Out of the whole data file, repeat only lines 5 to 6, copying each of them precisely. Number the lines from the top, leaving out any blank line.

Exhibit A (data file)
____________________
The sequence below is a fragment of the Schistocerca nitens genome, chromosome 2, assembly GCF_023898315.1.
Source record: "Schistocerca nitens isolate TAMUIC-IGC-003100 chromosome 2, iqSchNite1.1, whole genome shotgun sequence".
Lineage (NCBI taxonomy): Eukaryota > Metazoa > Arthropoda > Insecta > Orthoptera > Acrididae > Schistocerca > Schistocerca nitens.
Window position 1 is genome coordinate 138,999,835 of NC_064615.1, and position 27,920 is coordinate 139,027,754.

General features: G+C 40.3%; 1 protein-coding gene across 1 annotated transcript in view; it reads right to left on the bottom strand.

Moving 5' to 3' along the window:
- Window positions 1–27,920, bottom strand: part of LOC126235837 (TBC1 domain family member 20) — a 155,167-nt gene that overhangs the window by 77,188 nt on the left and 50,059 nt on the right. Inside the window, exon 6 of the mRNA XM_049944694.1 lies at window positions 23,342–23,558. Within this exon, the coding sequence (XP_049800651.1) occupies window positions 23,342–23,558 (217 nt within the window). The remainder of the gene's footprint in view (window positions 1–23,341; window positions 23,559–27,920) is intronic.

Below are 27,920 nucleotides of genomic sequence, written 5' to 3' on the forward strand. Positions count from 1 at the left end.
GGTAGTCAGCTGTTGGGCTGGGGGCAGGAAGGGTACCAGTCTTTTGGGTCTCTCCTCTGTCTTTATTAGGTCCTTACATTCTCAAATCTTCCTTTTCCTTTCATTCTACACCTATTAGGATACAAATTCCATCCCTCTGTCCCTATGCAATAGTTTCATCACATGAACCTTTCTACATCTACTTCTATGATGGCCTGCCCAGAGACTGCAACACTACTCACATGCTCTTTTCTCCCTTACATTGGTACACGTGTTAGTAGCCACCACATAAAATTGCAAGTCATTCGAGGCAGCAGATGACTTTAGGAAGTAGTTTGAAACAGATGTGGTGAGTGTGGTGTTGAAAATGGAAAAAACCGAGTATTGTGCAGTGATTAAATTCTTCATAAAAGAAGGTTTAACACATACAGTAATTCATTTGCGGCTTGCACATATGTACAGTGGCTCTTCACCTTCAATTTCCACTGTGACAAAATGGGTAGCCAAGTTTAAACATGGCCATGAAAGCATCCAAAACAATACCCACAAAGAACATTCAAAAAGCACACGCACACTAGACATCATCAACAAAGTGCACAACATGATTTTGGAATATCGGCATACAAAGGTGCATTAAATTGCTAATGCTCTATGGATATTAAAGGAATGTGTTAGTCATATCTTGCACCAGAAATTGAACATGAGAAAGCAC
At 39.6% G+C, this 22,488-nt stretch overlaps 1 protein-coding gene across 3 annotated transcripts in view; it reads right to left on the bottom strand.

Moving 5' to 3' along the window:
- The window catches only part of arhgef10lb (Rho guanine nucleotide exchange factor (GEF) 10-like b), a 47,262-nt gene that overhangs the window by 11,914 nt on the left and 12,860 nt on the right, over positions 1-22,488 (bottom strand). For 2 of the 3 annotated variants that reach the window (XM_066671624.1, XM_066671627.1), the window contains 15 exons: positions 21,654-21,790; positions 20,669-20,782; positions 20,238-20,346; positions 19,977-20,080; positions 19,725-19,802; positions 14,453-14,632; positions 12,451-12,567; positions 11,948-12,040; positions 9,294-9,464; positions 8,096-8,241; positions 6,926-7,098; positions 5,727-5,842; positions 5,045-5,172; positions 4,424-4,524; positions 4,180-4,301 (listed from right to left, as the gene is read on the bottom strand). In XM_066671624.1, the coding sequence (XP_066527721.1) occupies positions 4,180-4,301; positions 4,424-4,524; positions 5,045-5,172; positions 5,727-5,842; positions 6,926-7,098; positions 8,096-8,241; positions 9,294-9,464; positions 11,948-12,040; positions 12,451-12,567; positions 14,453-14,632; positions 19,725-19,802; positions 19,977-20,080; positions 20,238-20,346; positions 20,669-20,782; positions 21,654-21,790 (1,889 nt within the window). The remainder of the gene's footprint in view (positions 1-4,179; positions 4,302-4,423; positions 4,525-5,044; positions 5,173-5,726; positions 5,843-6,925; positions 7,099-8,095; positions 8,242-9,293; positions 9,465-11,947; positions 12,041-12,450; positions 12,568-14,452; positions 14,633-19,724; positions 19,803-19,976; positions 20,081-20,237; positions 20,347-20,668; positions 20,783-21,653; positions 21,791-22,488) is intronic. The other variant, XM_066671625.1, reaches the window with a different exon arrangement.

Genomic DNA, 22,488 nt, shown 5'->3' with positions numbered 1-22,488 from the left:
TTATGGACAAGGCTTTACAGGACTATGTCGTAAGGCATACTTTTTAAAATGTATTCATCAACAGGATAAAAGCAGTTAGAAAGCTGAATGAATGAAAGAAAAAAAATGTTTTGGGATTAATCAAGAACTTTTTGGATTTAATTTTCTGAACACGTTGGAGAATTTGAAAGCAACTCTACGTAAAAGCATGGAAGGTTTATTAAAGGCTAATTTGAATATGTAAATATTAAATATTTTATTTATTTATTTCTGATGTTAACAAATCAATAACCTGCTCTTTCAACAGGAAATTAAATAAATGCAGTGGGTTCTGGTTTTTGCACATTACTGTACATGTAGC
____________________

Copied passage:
General features: G+C 40.3%; 1 protein-coding gene across 1 annotated transcript in view; it reads right to left on the bottom strand.

Moving 5' to 3' along the window: